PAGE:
Referring now to FIGS. 1A-F, there is shown a portion of an anemometer in cross section to illustrate the major fabrication steps in processing of zinc oxide thin film pyroelectric capacitors to form an anemometer according to the principles of the present invention. With further reference to FIG. 2, there is shown the equivalent circuit diagram of the complete anemometer according to the present invention. In one embodiment of the present invention, the sensor is formed utilizing a p- substrate 10. Selected areas of substrate 10 are exposed to a p-type dopant to form a plurality of p+ channels 12 which will define active areas and channel-stops for devices fabricated in substrate 10. An oxide layer 14 is grown on the substrate and selectively etched as indicated in FIG. 1B to expose substrate 10 to a n-type dopant to form a plurality of n+ regions 16, 18 and 20. N+ region 16 is a bottom electrode of the pyroelectric capacitors illustrated in FIG. 2, such as pyroelectric capacitor 30. N+ regions 18 and 20 will form the channels of MOSFET transistors 34 and 36, respectively. Because of the symetrical geometry of the device, only pyroelectric capacitor 30 is being illustrated in FIGS. 1A-F.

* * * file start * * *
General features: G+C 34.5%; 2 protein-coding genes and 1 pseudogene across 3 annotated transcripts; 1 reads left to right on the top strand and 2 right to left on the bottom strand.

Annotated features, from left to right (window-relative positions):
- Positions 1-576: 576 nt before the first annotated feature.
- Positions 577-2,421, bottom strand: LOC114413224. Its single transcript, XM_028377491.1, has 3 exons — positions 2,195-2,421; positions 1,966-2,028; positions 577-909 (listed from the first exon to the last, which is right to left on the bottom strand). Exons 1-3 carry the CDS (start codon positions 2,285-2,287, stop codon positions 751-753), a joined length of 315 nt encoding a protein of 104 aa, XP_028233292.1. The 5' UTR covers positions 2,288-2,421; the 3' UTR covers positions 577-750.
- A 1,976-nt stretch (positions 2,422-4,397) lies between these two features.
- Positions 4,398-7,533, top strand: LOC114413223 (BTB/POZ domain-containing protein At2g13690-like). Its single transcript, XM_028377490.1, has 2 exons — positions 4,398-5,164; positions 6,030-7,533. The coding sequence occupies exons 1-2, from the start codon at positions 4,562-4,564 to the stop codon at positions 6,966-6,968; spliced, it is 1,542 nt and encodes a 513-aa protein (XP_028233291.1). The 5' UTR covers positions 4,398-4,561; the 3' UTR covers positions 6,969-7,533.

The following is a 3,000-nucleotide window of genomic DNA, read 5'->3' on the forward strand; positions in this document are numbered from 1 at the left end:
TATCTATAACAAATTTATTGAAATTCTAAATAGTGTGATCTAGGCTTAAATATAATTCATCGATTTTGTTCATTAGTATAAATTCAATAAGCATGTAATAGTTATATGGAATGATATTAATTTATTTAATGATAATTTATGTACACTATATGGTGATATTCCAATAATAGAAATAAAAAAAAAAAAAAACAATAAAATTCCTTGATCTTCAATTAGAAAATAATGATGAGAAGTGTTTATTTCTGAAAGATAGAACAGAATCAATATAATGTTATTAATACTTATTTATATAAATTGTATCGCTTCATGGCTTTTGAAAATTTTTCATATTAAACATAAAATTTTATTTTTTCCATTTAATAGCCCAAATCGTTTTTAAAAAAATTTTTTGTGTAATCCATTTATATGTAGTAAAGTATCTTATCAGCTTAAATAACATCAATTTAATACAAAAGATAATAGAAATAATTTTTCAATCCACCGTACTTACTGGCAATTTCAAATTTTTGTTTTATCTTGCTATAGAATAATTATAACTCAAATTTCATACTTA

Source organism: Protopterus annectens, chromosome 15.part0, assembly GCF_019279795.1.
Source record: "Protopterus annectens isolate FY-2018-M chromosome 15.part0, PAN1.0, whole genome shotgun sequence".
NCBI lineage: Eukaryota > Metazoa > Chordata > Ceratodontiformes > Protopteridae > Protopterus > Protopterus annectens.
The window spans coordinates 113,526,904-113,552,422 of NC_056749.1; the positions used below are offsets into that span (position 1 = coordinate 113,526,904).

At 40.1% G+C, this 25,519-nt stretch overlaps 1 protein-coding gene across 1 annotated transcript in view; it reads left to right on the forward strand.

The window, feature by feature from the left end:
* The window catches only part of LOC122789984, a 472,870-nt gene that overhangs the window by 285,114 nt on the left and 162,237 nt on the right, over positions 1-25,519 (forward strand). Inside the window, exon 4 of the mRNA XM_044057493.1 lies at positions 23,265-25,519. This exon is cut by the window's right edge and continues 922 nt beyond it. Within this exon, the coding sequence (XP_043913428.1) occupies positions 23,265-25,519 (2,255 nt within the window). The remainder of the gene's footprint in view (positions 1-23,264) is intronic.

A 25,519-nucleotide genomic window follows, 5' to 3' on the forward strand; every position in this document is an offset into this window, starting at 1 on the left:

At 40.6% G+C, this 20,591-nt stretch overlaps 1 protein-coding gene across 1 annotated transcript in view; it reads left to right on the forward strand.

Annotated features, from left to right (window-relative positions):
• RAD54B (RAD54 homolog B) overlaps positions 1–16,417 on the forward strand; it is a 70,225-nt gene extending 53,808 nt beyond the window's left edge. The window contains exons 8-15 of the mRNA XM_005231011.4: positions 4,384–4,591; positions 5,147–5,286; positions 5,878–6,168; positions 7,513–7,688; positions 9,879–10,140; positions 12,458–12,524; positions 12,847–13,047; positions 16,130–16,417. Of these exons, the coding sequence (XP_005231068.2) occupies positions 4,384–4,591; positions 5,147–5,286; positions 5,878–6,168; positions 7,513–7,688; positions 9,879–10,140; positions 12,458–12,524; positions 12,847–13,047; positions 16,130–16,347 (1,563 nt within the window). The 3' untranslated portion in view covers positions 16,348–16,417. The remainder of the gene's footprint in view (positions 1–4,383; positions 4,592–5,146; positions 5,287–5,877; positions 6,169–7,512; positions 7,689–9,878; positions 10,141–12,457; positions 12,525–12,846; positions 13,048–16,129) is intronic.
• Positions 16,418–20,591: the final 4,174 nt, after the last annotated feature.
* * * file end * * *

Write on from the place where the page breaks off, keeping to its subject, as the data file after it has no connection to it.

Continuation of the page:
After N+ regions 16, 18 and 20 have been formed, a polysilicon layer is deposited on substrate 10 and selectively etched to form a polysilicon filament 22 disposed between N+ region 18 and N+ region 20.
After polysilicon filament 22 has been delineated, a chemically vapor deposited (CVD) silicon dioxide layer 24 is deposited on substrate 10. Also as seen in FIG. 1C, a zinc oxide deposition 26 is placed on top of the CVD oxide layer 24. Zinc oxide layer 26 is selectively etched (FIG. 1d) so that a zinc oxide thin film 27 remains above N+ region 16. Of course a second zinc oxide thin film is similarly formed to construct pyroelectric capacitor 32.
As seen in FIG. 1E, after the zinc oxide layer 26 has been selectively etched, a further CVD oxide layer 28 is deposited on substrate 10 to encapsulate the zinc oxide thin films. The oxide layers are selectively etched above N+ regions 18 and 20 so that a thin dielectric layer remains. As seen in FIG. 1F, an aluminum metallization is deposited and selectively etched so that the gate of a mosfet is formed above N+ regions 18 and 20 and connection made between a second electrode 31 and 33 of the respective one of pyroelectric capacitors 30 and 32 to the respective one of the gates as best seen in FIG. 2. Second electrode 31 and 33 are formed in the aluminum deposition step.